## Cut by Occam's Razor

Occam's razor is a popular scientific rule of thumb. If you are faced with several theories and can't choose between them, use the simplest one. It's a fancy version of K.I.S.S..

I love that advice and always try to err on the side of parsimony. But in my World Cup postmortem, I crossed the line from simple to stupid. The scoring I used to evaluate the forecasts of World Cup outcomes was flawed.

I measured the error of a forecast as the absolute value of the outcome (100% if the team advanced, 0% if they didn't) minus the forecasted probability of advancing. If I said a team had a 75% chance of advancing and they did advance, the error was 25%. If they did not advance the error was 75%.

Example Case1 Case2
Forecast Advance Probability (A) 90% 100%
True Advance Probability (B) 90% 90%
Error if Advance (C = 1-A) 10% 0%
True Fail Probability (D = 1-B) 10% 10%
Error if Fail (E = A) 90% 100%
Expected Error (F = B×C + D×E) 18% 10%

An example helps illustrate why that is a bad measure. Say that the truth is that a particular team would advance 90% of the time. Then 90% is the best possible guess and should have the lowest expected error.

If I guess 90% then my absolute error will be 10% 90% of the time (when the team does win) and 90% 10% of the time (when the team doesn't). The average expected error will be 18%.

A guess of 100% is wrong, so the expected error shoud be bigger. If I guess 100%, then my error would be 0% 90% of the time (when the team won) and 100% 10% of the time (when the team lost). The average expected error will be 10%.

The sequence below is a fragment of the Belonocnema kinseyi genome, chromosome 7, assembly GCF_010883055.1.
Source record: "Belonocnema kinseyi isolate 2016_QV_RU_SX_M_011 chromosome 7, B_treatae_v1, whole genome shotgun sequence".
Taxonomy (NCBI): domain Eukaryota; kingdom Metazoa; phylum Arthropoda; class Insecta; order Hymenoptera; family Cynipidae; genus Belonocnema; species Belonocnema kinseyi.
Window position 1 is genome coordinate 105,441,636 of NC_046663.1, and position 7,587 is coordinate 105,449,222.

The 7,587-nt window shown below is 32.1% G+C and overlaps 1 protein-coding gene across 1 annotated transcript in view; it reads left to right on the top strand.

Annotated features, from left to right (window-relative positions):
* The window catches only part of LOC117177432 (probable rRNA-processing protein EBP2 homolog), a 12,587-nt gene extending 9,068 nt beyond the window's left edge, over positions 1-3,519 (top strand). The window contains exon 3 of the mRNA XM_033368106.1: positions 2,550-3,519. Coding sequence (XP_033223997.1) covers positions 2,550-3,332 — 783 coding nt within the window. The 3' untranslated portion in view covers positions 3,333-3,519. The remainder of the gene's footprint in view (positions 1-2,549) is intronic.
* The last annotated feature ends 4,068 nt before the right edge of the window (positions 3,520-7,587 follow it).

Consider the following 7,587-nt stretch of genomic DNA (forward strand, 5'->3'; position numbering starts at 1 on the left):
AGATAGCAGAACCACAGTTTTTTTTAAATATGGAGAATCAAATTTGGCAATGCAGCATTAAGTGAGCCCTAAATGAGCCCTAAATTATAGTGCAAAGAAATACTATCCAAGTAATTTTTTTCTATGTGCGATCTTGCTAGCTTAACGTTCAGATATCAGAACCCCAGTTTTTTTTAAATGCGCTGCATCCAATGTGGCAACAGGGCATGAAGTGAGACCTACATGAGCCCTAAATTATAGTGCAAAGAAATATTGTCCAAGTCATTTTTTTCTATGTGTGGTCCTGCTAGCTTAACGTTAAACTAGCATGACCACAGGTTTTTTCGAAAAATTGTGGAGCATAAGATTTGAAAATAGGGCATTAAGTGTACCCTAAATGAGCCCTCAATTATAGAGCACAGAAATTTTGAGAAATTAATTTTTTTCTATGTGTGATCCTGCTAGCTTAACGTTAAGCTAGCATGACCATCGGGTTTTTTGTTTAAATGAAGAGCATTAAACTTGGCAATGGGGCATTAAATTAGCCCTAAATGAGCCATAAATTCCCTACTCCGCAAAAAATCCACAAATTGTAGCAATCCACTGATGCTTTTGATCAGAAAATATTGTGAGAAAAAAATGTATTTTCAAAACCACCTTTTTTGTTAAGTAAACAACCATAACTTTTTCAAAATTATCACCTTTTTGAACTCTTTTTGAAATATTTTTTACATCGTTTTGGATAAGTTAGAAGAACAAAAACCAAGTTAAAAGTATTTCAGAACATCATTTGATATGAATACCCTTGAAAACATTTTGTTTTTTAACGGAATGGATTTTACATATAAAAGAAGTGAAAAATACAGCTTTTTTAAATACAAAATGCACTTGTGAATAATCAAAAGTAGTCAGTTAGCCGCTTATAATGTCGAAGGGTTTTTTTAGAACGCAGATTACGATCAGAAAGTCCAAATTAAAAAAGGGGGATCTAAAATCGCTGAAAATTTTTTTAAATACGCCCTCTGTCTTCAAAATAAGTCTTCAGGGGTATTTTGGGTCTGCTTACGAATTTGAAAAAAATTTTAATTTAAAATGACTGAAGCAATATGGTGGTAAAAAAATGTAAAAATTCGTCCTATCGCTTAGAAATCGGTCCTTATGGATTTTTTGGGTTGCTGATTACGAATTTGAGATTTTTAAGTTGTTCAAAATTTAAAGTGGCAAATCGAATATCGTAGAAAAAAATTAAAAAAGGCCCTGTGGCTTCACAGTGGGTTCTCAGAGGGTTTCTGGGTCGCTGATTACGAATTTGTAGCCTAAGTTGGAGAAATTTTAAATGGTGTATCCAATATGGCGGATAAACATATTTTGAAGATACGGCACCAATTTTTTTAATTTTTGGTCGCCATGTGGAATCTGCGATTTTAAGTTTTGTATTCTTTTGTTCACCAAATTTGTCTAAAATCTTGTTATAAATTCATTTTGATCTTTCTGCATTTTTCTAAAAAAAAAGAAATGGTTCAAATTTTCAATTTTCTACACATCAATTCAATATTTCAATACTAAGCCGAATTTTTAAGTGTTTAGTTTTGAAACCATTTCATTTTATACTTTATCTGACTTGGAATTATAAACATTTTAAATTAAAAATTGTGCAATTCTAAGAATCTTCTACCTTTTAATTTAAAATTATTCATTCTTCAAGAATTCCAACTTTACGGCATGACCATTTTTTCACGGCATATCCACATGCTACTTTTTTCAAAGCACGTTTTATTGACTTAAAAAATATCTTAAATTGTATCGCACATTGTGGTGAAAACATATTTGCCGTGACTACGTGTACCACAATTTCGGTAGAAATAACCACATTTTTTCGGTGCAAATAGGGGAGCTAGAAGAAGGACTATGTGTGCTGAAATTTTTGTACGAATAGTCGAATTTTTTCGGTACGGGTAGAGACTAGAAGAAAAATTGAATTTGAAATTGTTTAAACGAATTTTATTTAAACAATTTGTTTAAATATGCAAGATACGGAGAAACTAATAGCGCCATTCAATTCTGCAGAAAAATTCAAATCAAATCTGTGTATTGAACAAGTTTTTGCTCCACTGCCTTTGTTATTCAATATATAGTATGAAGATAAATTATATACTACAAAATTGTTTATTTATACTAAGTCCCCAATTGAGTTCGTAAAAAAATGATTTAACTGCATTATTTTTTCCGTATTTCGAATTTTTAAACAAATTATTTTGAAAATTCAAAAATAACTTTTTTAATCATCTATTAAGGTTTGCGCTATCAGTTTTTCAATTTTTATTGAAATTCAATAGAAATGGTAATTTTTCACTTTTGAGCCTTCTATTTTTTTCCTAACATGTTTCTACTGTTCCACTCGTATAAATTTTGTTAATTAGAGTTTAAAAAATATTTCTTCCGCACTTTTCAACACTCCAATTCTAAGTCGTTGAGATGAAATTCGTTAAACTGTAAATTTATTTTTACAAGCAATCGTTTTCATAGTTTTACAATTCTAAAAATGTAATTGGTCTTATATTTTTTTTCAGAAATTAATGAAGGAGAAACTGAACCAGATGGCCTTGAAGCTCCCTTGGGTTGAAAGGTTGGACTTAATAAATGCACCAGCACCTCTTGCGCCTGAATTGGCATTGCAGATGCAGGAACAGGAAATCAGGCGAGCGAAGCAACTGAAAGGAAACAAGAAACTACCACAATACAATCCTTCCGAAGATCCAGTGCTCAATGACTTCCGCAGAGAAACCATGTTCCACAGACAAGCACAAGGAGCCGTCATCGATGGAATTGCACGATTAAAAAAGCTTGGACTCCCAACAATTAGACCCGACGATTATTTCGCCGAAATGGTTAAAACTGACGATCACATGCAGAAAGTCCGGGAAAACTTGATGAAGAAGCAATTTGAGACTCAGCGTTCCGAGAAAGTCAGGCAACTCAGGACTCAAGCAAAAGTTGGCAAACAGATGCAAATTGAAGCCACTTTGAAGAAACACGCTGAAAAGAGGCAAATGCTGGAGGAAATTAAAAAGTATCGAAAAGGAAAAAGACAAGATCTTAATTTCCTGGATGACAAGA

So I got a better score (lower error) for a worse guess?! That should not happen.

## Improper Behavior

The mean absolute error did not yield the best score when the probability was guessed correctly.

That's a big problem. In terms of decision theory, my scoring rule was not proper. Trying to do something more intuitive and easier to interpret, I mistakenly sacrificed accuracy.

Graphically you can see the problem below. Each chart represents a different version of reality, where a team had a 20%, 50%, and 80% chance of advancing respectively. The blue line shows the expected score for every possible probability forecast according to the difference rule I used in the original article (absolute value of outcome minus forecast).

You can see that when 20% is the real probability, the forecast with the best (highest) expected score was 0%. For the rule to be proper, the expected score should peak at 20%. In the 50% case, all forecasts had the same expected score when it should uniquely peak at 50% to be a proper scoring rule. On the same charts I drew a line for the log score in red, a strictly proper scoring rule defined: Actual×ln(Forecast) + (1-Actual)×ln(1-Forecast). (Nerd note: I exponentiated the log score in the chart so that it takes a value between 0 and 1).

Notice that the log score peaks in all the right places. A 20% forecast gives the highest expected score if reality is a 20% probability. A 50% forecast gives the highest expected score if reality is a 50% probability. An 80% forecast gives the highest expected score if reality is a 80% probability. That means the rule is proper! Hooray.

## Results using the Log Score

If I calculate the log score for each forecast and average for each forecaster, VividNumeral still comes out ahead. The mean log score is -0.59 for VividNumeral, higher than -0.62 for FiveThirtyEight. Those numbers are really hard to interpret, but if I use elog score they are 55.2% and 53.7% respectively where a naïve 50% forecast for each would have a score of 50% to provide some context.

My predictions were better, but it's still hard to gauge how much better and the degree to which that would be consistent over time. I hope this post proves I'm open to suggestions of better ways of doing things. If anyone has a better way to compare these forecasts, feel free to email me ideas: ross@vividnumeral.com.

Finally, a big thank you to Ben for raising questions about the original postmortem.